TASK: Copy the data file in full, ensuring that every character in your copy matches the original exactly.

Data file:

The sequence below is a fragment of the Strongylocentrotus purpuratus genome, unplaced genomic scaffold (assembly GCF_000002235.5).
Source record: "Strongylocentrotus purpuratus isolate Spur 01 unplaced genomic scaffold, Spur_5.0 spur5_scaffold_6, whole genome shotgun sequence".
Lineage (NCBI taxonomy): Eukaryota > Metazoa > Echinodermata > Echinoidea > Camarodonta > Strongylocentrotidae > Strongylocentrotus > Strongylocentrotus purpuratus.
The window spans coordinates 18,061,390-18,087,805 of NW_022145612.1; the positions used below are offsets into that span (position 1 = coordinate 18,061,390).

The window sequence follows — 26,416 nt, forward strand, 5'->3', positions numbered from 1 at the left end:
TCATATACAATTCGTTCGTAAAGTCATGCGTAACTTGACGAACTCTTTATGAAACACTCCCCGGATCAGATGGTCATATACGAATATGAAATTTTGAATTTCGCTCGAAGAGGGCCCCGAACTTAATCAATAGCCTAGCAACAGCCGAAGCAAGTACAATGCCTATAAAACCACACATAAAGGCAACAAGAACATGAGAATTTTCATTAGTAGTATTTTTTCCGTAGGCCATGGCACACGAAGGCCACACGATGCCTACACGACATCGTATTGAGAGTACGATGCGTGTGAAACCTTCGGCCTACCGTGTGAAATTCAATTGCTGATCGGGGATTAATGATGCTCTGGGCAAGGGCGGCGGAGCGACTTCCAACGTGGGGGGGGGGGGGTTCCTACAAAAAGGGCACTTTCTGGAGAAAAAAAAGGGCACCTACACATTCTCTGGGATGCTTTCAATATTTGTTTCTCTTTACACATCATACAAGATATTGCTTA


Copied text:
The sequence below is a fragment of the Strongylocentrotus purpuratus genome, unplaced genomic scaffold (assembly GCF_000002235.5).
Source record: "Strongylocentrotus purpuratus isolate Spur 01 unplaced genomic scaffold, Spur_5.0 spur5_scaffold_6, whole genome shotgun sequence".
Lineage (NCBI taxonomy): Eukaryota > Metazoa > Echinodermata > Echinoidea > Camarodonta > Strongylocentrotidae > Strongylocentrotus > Strongylocentrotus purpuratus.
The window spans coordinates 18,061,390-18,087,805 of NW_022145612.1; the positions used below are offsets into that span (position 1 = coordinate 18,061,390).

The window sequence follows — 26,416 nt, forward strand, 5'->3', positions numbered from 1 at the left end:
TCATATACAATTCGTTCGTAAAGTCATGCGTAACTTGACGAACTCTTTATGAAACACTCCCCGGATCAGATGGTCATATACGAATATGAAATTTTGAATTTCGCTCGAAGAGGGCCCCGAACTTAATCAATAGCCTAGCAACAGCCGAAGCAAGTACAATGCCTATAAAACCACACATAAAGGCAACAAGAACATGAGAATTTTCATTAGTAGTATTTTTTCCGTAGGCCATGGCACACGAAGGCCACACGATGCCTACACGACATCGTATTGAGAGTACGATGCGTGTGAAACCTTCGGCCTACCGTGTGAAATTCAATTGCTGATCGGGGATTAATGATGCTCTGGGCAAGGGCGGCGGAGCGACTTCCAACGTGGGGGGGGGGGGGTTCCTACAAAAAGGGCACTTTCTGGAGAAAAAAAAGGGCACCTACACATTCTCTGGGATGCTTTCAATATTTGTTTCTCTTTACACATCATACAAGATATTGCTTA